Marilyn Buck was a political prisoner and poet who worked in solidarity with Black Liberation struggles to end white supremacy. She received grants from the Fund in 2003 and 2004, and sent donations and supportive notes from her jail cell. To honor her memory and legacy, The Marilyn Buck Award is given to an incarcerated or formerly incarcerated activist working for justice. This year’s awardee is Leo Hylton, an incarcerated citizen in Maine State Prison, working toward establishing restorative justice practices, principles, and processes within the Maine Department of Corrections. Toward this end, he has served on the prison’s Restorative Practices Steering Committee, undergone 4 years of professional development in RJ under the Restorative Justice Institute of Maine leadership, including the co-creation of an education and practicum course on Restorative and Transformative Justice, assisting other incarcerated people toward engaging in a more restorative future. He also works to influence public policy and shift the societal narrative around incarcerated people and carceral spaces through organizing political outreach, serving as NAACP Executive Secretary, and writing his monthly Mainer column, “Shining Light on Humanity” (https://mainernews.com/author/leo-hylton/). He is pursuing a Master’s degree through George Mason University’s Jimmy and Rosalynn Carter School for Peace and Conflict Resolution, with an Individualized concentration in Social Justice Advocacy and Activism.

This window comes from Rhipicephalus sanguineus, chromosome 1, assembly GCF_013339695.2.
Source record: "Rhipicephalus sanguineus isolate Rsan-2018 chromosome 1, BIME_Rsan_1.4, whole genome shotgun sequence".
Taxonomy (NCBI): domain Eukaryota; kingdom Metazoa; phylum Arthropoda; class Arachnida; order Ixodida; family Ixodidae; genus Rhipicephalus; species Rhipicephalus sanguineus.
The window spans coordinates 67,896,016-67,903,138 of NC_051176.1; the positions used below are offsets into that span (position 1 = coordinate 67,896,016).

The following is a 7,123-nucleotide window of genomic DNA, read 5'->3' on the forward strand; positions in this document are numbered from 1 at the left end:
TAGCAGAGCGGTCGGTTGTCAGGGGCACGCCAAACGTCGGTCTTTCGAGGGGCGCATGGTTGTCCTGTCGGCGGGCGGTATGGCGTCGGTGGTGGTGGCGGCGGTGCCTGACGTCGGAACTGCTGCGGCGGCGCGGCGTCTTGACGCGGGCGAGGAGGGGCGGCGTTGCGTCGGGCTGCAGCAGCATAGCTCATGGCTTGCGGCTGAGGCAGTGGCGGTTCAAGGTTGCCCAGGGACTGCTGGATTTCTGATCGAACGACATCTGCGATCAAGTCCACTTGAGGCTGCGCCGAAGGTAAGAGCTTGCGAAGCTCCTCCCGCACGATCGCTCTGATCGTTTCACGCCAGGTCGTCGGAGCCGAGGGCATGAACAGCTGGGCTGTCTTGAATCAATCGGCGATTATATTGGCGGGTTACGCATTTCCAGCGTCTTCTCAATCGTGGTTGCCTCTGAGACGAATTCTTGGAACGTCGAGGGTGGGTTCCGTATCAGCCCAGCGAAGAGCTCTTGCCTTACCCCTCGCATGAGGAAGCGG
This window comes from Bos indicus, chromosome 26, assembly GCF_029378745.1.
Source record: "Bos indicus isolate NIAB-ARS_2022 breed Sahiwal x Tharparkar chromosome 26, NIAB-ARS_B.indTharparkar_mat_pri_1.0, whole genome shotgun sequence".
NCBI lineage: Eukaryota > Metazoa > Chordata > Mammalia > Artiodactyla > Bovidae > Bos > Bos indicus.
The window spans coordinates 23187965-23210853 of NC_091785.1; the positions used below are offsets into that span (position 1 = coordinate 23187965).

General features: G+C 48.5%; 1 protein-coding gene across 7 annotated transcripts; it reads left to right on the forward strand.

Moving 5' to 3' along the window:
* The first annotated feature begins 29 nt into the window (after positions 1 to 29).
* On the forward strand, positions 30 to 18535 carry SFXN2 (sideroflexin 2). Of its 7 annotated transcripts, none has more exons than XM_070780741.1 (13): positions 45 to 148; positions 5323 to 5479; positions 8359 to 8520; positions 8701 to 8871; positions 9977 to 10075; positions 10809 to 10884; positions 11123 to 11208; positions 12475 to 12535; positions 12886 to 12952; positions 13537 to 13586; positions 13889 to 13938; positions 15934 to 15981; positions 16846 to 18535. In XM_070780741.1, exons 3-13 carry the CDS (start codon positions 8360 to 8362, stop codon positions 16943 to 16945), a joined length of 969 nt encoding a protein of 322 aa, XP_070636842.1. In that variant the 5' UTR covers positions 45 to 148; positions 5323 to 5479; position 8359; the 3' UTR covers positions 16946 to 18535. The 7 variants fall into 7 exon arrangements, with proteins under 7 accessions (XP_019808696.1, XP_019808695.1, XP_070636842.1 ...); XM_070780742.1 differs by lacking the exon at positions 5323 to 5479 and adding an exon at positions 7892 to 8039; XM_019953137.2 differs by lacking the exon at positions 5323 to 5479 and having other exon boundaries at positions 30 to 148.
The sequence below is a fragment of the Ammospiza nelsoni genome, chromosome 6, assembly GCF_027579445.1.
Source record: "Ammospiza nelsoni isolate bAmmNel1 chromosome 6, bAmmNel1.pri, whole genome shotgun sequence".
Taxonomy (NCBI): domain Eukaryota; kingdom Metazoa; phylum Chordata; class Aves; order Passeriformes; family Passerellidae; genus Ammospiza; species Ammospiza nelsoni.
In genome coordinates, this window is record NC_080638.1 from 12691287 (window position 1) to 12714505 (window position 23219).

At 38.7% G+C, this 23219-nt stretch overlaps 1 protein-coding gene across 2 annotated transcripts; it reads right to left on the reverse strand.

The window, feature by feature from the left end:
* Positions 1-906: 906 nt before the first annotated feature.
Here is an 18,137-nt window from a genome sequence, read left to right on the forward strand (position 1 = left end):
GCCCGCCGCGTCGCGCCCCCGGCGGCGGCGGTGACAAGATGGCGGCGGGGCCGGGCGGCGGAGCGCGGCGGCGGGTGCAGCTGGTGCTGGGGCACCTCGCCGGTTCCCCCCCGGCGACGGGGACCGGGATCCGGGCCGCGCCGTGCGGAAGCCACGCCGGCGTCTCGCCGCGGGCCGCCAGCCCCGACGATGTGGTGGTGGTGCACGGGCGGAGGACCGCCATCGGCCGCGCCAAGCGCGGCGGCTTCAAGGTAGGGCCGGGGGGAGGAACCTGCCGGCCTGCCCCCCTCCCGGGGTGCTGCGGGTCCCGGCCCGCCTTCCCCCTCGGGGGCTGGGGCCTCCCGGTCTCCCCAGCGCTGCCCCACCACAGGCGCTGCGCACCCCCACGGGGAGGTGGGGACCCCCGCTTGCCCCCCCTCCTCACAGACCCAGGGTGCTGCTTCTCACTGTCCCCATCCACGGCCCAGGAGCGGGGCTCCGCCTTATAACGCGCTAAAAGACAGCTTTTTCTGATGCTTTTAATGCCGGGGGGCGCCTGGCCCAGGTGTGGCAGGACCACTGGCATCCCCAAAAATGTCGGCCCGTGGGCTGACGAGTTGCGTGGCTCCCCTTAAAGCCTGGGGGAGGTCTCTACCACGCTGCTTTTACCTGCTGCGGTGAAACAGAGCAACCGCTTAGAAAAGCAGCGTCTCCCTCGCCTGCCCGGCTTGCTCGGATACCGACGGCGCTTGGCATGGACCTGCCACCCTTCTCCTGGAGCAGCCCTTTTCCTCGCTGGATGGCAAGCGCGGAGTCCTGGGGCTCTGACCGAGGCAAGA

Nora Abedelal is a first-generation Palestinian born and raised on Ohlone Land. She has organized with the Arab Resource & Organizing Center (AROC) since 2014, where she was a youth leader in the Arabic Language Pathways, Stop Urban Shield, and Block the Boat campaigns. She was president of Students for Justice in Palestine at UC Davis from 2018-2019, where she coordinated anti-racist and abolitionist actions. Most recently, Nora was a youth coordinator at AROC where she organized Arab high school and college students. Nora is an incoming M.A student in Social Sciences at the University of Chicago. Her research interests include ethnographic documentation of the Palestinian-American diaspora, the larger War on Terror, digital surveillance, and policing. In her organizing work, Nora builds with other communities impacted by state violence, and she hopes her scholarly work will embody her commitment to solidarity and liberation for all.